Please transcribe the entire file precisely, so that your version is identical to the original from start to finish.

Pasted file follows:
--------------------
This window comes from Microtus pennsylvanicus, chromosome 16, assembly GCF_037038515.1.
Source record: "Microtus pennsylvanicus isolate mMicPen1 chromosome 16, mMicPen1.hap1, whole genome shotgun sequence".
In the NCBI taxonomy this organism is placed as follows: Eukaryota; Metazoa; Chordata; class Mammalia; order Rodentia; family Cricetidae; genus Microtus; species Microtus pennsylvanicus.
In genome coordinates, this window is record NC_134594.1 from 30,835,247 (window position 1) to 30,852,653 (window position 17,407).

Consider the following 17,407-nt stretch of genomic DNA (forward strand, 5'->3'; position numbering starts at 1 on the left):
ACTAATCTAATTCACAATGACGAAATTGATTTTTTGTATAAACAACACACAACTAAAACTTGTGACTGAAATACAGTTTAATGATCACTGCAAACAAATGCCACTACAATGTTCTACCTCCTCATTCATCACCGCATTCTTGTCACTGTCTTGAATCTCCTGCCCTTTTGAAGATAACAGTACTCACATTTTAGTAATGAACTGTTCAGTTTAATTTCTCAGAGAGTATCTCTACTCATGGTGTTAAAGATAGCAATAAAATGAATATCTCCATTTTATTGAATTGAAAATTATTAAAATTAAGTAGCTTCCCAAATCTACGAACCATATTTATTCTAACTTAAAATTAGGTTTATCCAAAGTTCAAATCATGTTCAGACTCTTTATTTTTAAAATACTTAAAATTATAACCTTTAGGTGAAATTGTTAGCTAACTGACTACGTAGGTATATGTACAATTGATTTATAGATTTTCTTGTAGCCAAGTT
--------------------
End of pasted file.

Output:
This window comes from Microtus pennsylvanicus, chromosome 16, assembly GCF_037038515.1.
Source record: "Microtus pennsylvanicus isolate mMicPen1 chromosome 16, mMicPen1.hap1, whole genome shotgun sequence".
In the NCBI taxonomy this organism is placed as follows: Eukaryota; Metazoa; Chordata; class Mammalia; order Rodentia; family Cricetidae; genus Microtus; species Microtus pennsylvanicus.
In genome coordinates, this window is record NC_134594.1 from 30,835,247 (window position 1) to 30,852,653 (window position 17,407).

Consider the following 17,407-nt stretch of genomic DNA (forward strand, 5'->3'; position numbering starts at 1 on the left):
ACTAATCTAATTCACAATGACGAAATTGATTTTTTGTATAAACAACACACAACTAAAACTTGTGACTGAAATACAGTTTAATGATCACTGCAAACAAATGCCACTACAATGTTCTACCTCCTCATTCATCACCGCATTCTTGTCACTGTCTTGAATCTCCTGCCCTTTTGAAGATAACAGTACTCACATTTTAGTAATGAACTGTTCAGTTTAATTTCTCAGAGAGTATCTCTACTCATGGTGTTAAAGATAGCAATAAAATGAATATCTCCATTTTATTGAATTGAAAATTATTAAAATTAAGTAGCTTCCCAAATCTACGAACCATATTTATTCTAACTTAAAATTAGGTTTATCCAAAGTTCAAATCATGTTCAGACTCTTTATTTTTAAAATACTTAAAATTATAACCTTTAGGTGAAATTGTTAGCTAACTGACTACGTAGGTATATGTACAATTGATTTATAGATTTTCTTGTAGCCAAGTT